sábado, 27 de noviembre de 2010

Pulse testing 980-nm pump laser diodes in optical fiber amplifiers

Optical-fiber amplifiers help solve the bandwidth and attenuation problems of long-haul fiber links. Current research on erbium-doped fiber amplifiers which were first unveiled in 1987 promises improved reliability at lower cost, paving the way for economical broadband integrated services needed for the growing demand for communications services such as video-on-demand, home banking, teleconferencing, etc.

An essential accessory of the fiber amplifier is a pump source. This provides the energy for the amplifier itself which consists of several meters of glass-fiber whose core is doped with erbium. The erbium atoms are pumped through their absorption bands at 980 or 1480 nm,imparting energy to the incoming optical signal.

At the European Conference on Optical Communications, it was suggested there could be a trend away from the more established 1480 nm semiconductor laser pumps in favor of 980 nm ones because of higher efficiency and lower noise. Some types are also less sensitive to temperature,
eliminating the need for costly external cooling and show a reliability that could be as good or better than the 1480 nm lasers.

To gain better understanding of laser-diode pumps, Norwegian Telecom's Research Institute at Kjeller near Oslo fabricates and tests semiconductor lasers. Measurements are made under pulsed
conditions so that the lasers can be tested unmounted and without any heatsinking.

A low duty cycle assures negligible warming so that the device is neither damaged nor do its properties change. This way, individual diodes can be evaluated while they are still on the wafer.


Figure 1: Block diagram of a fiber amplifier
Although the diodes are driven by a dc in the target application, pulsed measurements are an accepted standard method of characterization. The measurements are performed using a pulse source, an oscilloscope to monitor the input current, and an optical power meter (see Figure 2).

The instruments are computer-contolled via GPIB. As also indicated in Figure 3, separate probes are used for supplying current and monitoring voltage of a particular laser on the bar.


Figure 2: Test setup
Figures 4 and 5 show the results of two measurements performed on the same laser diode, an uncoated 980 nm ridge waveguide laser with 5 um ridge width and 600 um cavity length. The first plot in Figure 4 shows the average optical power output for a range of peak pulse currents from about 20 to 90 mA in 1 mA steps. The second plot shows the voltage across the diode for each value of current. An attenuator is necessary for the small pulse amplitudes needed by diodes with very low threshold currents. Figure 5 shows the characteristics for higher currents. The laser diode is operated at currents up to 800 mA, an extremely high value for a narrow stripe laser, but a typical condition for a broadarea laser. In this case, the current is increased in 5 mA steps. The pulse generator allows the current to be programmed directly in terms of amps or mA.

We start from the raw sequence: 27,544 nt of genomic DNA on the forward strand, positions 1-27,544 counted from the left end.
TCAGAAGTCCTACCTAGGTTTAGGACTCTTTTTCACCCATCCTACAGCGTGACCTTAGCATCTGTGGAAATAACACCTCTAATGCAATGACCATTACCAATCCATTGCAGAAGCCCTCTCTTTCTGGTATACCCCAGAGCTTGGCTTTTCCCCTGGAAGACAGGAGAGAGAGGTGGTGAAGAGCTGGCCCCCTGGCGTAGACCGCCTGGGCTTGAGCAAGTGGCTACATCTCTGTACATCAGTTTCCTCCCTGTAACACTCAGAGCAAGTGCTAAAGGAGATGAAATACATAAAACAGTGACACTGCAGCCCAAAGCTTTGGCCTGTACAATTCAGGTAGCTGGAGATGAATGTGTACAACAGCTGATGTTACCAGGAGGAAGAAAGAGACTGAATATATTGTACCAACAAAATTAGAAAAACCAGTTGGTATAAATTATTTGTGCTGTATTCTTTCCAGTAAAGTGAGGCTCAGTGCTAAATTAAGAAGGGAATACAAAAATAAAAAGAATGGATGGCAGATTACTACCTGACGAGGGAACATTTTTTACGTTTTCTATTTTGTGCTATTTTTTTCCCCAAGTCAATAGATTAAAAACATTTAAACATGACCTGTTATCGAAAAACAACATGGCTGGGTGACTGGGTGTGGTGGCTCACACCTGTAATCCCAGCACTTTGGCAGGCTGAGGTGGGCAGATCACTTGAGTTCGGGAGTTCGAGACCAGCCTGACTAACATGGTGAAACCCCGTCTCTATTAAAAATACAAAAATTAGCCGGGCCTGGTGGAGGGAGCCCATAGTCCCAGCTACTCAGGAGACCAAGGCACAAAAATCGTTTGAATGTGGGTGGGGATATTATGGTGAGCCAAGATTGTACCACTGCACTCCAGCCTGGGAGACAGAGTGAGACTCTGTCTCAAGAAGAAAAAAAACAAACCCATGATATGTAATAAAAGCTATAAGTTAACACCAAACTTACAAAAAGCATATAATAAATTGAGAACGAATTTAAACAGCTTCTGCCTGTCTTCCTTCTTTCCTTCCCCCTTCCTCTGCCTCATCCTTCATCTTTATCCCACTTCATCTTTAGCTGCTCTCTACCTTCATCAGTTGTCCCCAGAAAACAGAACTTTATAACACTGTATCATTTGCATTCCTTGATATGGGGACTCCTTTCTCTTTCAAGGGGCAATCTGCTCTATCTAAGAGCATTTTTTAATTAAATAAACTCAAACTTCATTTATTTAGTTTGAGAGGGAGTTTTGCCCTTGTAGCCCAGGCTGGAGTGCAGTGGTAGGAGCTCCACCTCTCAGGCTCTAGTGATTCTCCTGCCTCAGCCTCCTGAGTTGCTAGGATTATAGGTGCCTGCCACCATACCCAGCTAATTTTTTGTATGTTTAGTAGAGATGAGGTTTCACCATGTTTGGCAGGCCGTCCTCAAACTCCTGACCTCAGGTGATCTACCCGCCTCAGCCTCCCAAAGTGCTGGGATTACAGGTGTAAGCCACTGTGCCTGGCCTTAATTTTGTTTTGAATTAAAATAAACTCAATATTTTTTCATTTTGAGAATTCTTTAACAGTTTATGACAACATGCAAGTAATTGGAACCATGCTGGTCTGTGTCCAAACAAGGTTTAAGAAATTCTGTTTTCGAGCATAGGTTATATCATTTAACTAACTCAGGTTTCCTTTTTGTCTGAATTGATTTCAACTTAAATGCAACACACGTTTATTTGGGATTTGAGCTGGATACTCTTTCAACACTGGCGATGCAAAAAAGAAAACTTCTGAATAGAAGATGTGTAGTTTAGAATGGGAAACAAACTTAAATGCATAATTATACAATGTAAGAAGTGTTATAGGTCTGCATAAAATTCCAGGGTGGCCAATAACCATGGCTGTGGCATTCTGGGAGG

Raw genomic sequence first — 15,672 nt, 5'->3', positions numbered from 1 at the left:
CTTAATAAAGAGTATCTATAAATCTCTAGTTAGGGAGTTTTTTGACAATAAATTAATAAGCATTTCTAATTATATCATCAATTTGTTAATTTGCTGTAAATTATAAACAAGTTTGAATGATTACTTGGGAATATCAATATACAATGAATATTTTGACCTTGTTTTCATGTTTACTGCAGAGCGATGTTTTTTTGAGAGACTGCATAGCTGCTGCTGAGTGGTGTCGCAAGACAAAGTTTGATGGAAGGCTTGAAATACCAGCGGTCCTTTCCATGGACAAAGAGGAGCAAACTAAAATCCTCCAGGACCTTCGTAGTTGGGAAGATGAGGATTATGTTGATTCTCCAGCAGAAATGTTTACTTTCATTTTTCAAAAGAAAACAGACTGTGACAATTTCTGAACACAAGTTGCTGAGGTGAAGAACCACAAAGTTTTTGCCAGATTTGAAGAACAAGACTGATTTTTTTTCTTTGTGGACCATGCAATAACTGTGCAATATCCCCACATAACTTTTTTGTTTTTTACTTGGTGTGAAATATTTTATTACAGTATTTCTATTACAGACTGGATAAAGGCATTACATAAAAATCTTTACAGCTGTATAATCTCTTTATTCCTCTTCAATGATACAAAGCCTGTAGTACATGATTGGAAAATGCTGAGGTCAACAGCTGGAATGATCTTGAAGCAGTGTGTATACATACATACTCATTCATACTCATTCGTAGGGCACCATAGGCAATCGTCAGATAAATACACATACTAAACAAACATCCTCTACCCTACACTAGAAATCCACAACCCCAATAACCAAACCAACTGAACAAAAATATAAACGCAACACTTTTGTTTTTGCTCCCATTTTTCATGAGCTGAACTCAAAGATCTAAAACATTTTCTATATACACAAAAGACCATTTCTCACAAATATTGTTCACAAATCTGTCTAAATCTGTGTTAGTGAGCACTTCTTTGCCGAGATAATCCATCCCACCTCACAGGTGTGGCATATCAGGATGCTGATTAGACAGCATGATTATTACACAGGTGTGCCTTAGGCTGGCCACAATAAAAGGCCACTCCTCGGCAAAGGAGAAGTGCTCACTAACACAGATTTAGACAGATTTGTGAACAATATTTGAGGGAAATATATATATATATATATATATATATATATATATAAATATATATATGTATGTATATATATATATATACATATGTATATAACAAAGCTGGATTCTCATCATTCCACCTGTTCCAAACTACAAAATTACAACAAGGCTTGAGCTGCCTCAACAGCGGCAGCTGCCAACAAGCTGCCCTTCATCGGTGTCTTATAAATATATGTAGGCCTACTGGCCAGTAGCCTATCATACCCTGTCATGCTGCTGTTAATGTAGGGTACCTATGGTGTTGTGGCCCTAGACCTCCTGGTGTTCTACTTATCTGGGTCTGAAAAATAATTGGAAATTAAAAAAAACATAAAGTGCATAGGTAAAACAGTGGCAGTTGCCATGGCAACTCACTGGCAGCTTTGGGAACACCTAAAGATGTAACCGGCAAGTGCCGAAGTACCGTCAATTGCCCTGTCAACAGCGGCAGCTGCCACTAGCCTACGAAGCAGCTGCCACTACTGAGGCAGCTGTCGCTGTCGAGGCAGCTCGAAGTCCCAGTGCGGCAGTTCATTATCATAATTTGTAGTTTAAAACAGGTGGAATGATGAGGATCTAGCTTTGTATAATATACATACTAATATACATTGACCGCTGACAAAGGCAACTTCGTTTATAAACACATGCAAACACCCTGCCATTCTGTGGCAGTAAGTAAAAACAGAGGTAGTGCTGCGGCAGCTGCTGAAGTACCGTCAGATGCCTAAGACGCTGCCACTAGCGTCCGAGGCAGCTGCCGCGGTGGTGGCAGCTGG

Figure 3: Probe details

Figure 4: Laser diode I/P and I/V characteristics I< 90 mA
a) I/P characteristic (UP - LEFT)
b) I/V characteristic (UP - RIGTH)
Figure 5: Laser diode I/P and I/V characteristics I< 800 mA
a) I/P characteristic (DOWN . LEFT)
b) I/V characteristic (DOWN - ROGTH)

The above results are typical of measurements done regularly, in which 1 us pulses at a rate of 1 kHz
are often used. The form of the current pulse (Figure 6) through the diode - obtained by matching
the 50 ohm source resistance of the pulse generator to a load consisting of a 47 ohm resistor in series with the diode's forward resistance of about 3 ohm - is good enough for this application although it could probably be further improved by making the probe needles and the leads to the 47 ohm resistor shorter.

Another possibility would be to use the pulse generator's offset capability so that a small forward current exists between pulses. However, the offset current is, in contrast to the pulse current, created by a voltage source. This makes it difficult to control the exact base current through the diode.

Another reason for not using a dc bias is that at least 10 mA would be needed to obtain a resistance less than 10 ohm, and this would heat the diode.

In conclusion, the pulse technique for unmounted diodes gives consistent results with dc measurements made on heatsinked devices. This has the advantage that measurements do not have to be performed on expensive finished products. The Agilent 8114A pulse generator's clean current pulse through the laser diode is ne major contribution to this result. Another is the direct, accurate, programmability of the current.


Figure 6: Diode current



Wilmer J. Sánchez
V-19358601
Seccion 1
Fuente: http://cp.literature.agilent.com/litweb/pdf/5963-6988E.pdf

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